January 1992: Tampa City Council begins discussing a similar ‘Beggars Ordinance’, although they struggle to find a way to make it constitutional and have the intended effect. Assistant City Attorney Tyron Brown informs the Council on January 16th that “You can’t say no one in the city can beg, and you can’t have a law against being homeless. Vagrancy is a status, not a criminal act.” One week later Tampa City Council has a workshop on panhandling to discuss a way to tailor a law that would “regulate the vagrants’ behavior” as Brown puts it.
February 1992: Hillsborough County Sheriff’s Office begins making arrests. Three of the first four arrest are homeless men carrying signs saying they need help with money or food and the fourth arrest is a man selling flowers.
July 1993: City Council has finally found a law they can pass through the City Attorney and vote into effect on July 23rd, 1993. The ordinance which was aimed at outlawing any threatening or intimidating behavior by panhandlers passes unanimously. It does not make panhandling illegal but prohibits people asking for help repeatedly after being told no, blocking roads or sidewalks, as well as making threats.
August 1993 City Council revisits the question and passes two more ordinances that makes any aggressive panhandling a second-degree misdemeanor that is now punishable by jail time. Many advocates worry that the ordinance gives the police too much power to determine what constitutes illegal behavior and pushes the boundaries of free speech rights.
February 1997: Homeless count numbers are estimated to be about 2,000 in Hillsborough County.
July 2003: Tampa Police Officer Gary Balkcom was investigated by internal affairs for beating up a homeless man outside the Convention Center. Witnesses said Balkcom ordered the man to stand against the wall, then kneed him and struck him with a nightstick. Internal Affairs investigators cleared him of any wrongdoing. When asked about the complaints Balkcom says that the job is tough and sometimes he has to be forceful if people don’t cooperate. He then laughingly shows the reporter a Chris Rock video, “How Not to Get Your Ass Kicked by the Police” which was downloaded on his cruiser’s computer.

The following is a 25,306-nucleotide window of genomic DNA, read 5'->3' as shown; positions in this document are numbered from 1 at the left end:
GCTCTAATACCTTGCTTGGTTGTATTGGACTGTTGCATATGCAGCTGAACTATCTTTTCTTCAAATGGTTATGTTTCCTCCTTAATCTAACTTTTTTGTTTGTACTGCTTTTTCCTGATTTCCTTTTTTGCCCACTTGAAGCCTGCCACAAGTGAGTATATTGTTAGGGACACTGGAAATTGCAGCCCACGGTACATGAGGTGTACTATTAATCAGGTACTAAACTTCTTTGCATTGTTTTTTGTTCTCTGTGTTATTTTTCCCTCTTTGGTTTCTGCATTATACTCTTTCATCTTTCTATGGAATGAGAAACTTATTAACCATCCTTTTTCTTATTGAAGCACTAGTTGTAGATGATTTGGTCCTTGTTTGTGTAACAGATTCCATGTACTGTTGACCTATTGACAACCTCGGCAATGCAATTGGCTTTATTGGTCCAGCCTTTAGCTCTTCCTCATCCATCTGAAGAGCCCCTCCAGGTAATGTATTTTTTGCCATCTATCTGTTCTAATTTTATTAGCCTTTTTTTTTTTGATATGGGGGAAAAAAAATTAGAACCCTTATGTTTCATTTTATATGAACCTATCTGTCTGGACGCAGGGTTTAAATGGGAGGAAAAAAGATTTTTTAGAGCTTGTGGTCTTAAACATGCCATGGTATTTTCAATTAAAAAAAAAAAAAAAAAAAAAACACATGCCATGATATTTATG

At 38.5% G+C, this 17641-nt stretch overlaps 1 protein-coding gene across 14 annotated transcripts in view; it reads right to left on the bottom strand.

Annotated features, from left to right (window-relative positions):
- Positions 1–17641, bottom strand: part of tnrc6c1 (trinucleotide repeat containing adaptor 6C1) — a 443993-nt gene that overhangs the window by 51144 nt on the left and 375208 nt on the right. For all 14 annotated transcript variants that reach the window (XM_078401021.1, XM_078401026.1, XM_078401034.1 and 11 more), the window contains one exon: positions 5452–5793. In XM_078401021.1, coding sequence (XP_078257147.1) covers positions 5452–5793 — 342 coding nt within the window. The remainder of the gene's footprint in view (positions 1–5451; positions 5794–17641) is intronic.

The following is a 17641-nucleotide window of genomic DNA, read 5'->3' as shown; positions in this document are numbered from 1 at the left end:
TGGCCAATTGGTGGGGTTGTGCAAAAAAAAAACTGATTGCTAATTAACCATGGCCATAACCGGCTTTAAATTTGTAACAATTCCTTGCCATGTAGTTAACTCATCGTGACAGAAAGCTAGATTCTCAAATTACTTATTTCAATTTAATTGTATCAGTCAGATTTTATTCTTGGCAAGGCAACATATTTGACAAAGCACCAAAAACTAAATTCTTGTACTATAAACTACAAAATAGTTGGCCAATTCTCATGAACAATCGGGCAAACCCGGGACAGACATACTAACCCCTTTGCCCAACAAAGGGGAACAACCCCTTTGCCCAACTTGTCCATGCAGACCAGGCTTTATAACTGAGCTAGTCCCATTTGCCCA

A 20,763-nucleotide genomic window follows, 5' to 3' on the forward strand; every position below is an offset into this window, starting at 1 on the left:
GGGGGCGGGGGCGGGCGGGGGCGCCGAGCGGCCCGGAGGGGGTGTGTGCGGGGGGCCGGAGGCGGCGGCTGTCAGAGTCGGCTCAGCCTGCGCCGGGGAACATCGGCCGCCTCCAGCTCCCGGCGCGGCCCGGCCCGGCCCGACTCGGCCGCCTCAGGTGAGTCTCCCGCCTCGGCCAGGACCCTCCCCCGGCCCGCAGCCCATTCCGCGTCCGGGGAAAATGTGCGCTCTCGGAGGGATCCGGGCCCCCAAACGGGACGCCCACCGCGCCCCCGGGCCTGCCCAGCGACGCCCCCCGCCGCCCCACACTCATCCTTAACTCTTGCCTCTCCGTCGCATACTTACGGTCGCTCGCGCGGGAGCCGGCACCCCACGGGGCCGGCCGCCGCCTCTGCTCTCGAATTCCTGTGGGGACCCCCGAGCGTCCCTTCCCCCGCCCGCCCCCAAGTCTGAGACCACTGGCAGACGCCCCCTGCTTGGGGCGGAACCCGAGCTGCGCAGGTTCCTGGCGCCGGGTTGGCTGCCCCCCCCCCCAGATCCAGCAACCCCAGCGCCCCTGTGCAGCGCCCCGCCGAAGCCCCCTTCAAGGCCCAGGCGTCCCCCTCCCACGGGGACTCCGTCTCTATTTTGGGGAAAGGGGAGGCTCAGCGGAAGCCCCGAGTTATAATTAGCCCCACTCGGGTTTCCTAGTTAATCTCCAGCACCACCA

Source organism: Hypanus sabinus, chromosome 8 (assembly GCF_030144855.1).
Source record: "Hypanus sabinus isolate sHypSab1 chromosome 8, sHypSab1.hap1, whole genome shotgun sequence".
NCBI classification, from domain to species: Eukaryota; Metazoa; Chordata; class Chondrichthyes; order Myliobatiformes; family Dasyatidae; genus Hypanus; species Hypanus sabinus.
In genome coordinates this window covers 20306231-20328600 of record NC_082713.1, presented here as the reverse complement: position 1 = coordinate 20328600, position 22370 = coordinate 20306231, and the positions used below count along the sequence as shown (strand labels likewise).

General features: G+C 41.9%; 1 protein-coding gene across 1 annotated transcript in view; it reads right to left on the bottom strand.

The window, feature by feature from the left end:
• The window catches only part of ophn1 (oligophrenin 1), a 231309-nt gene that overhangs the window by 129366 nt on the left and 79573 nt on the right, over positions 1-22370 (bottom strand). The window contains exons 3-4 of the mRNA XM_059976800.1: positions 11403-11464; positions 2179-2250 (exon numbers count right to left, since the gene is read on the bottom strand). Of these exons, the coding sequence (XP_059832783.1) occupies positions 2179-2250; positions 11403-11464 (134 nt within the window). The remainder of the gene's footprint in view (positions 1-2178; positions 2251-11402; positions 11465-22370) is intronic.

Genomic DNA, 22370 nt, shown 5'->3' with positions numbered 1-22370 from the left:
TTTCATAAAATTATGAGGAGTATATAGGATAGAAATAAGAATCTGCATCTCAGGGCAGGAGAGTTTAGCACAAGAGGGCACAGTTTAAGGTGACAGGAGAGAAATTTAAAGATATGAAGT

March 2004: A Food Not Bombs group gathers at Herman Massey Park downtown to share pizza, stir fry and salad with hungry and homeless neighbors. Tampa police officer Gary Balkcom pulls up around 1:30 pm and informs the group that they needed a permit to feed the homeless. Knowing that the city has designated Massey Park as a picnicking spot one of them replies, “You don’t need a permit to have a picnic,” and shortly afterwards Officer Balkcom arrests Mark Parrish. Over the following weeks Food Not Bombs continues showing up to feed every Sunday and Tampa police make several more arrests throughout March and April.